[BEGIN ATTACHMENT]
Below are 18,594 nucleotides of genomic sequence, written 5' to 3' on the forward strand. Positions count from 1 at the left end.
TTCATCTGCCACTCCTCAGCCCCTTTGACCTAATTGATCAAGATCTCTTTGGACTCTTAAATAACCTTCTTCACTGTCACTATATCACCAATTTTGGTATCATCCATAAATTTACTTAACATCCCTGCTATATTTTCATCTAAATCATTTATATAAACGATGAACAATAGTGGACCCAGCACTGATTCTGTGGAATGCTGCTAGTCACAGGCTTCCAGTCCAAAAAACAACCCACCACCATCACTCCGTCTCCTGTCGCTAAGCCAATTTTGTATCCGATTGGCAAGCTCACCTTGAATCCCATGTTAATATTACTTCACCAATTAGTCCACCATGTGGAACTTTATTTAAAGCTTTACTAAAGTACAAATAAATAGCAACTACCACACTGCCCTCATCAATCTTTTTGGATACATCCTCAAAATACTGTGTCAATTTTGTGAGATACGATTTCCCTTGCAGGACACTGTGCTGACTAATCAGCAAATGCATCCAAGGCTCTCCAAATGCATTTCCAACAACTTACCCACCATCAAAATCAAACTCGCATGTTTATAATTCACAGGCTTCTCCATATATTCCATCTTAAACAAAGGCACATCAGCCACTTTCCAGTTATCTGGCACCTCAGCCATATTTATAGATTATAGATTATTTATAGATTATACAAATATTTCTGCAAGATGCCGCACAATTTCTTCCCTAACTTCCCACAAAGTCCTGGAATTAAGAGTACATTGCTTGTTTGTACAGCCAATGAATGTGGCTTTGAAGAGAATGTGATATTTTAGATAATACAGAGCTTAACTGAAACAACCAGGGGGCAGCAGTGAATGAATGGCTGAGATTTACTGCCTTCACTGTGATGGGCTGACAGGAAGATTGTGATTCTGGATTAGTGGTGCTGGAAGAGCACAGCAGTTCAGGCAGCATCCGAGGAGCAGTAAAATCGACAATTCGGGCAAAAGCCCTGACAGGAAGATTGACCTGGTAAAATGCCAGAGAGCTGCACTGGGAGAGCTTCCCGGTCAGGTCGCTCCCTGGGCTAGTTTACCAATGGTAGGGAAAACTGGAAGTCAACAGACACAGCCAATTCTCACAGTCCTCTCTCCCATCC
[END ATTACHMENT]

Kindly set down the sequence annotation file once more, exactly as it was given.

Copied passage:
Below are 18,594 nucleotides of genomic sequence, written 5' to 3' on the forward strand. Positions count from 1 at the left end.
TTCATCTGCCACTCCTCAGCCCCTTTGACCTAATTGATCAAGATCTCTTTGGACTCTTAAATAACCTTCTTCACTGTCACTATATCACCAATTTTGGTATCATCCATAAATTTACTTAACATCCCTGCTATATTTTCATCTAAATCATTTATATAAACGATGAACAATAGTGGACCCAGCACTGATTCTGTGGAATGCTGCTAGTCACAGGCTTCCAGTCCAAAAAACAACCCACCACCATCACTCCGTCTCCTGTCGCTAAGCCAATTTTGTATCCGATTGGCAAGCTCACCTTGAATCCCATGTTAATATTACTTCACCAATTAGTCCACCATGTGGAACTTTATTTAAAGCTTTACTAAAGTACAAATAAATAGCAACTACCACACTGCCCTCATCAATCTTTTTGGATACATCCTCAAAATACTGTGTCAATTTTGTGAGATACGATTTCCCTTGCAGGACACTGTGCTGACTAATCAGCAAATGCATCCAAGGCTCTCCAAATGCATTTCCAACAACTTACCCACCATCAAAATCAAACTCGCATGTTTATAATTCACAGGCTTCTCCATATATTCCATCTTAAACAAAGGCACATCAGCCACTTTCCAGTTATCTGGCACCTCAGCCATATTTATAGATTATAGATTATTTATAGATTATACAAATATTTCTGCAAGATGCCGCACAATTTCTTCCCTAACTTCCCACAAAGTCCTGGAATTAAGAGTACATTGCTTGTTTGTACAGCCAATGAATGTGGCTTTGAAGAGAATGTGATATTTTAGATAATACAGAGCTTAACTGAAACAACCAGGGGGCAGCAGTGAATGAATGGCTGAGATTTACTGCCTTCACTGTGATGGGCTGACAGGAAGATTGTGATTCTGGATTAGTGGTGCTGGAAGAGCACAGCAGTTCAGGCAGCATCCGAGGAGCAGTAAAATCGACAATTCGGGCAAAAGCCCTGACAGGAAGATTGACCTGGTAAAATGCCAGAGAGCTGCACTGGGAGAGCTTCCCGGTCAGGTCGCTCCCTGGGCTAGTTTACCAATGGTAGGGAAAACTGGAAGTCAACAGACACAGCCAATTCTCACAGTCCTCTCTCCCATCC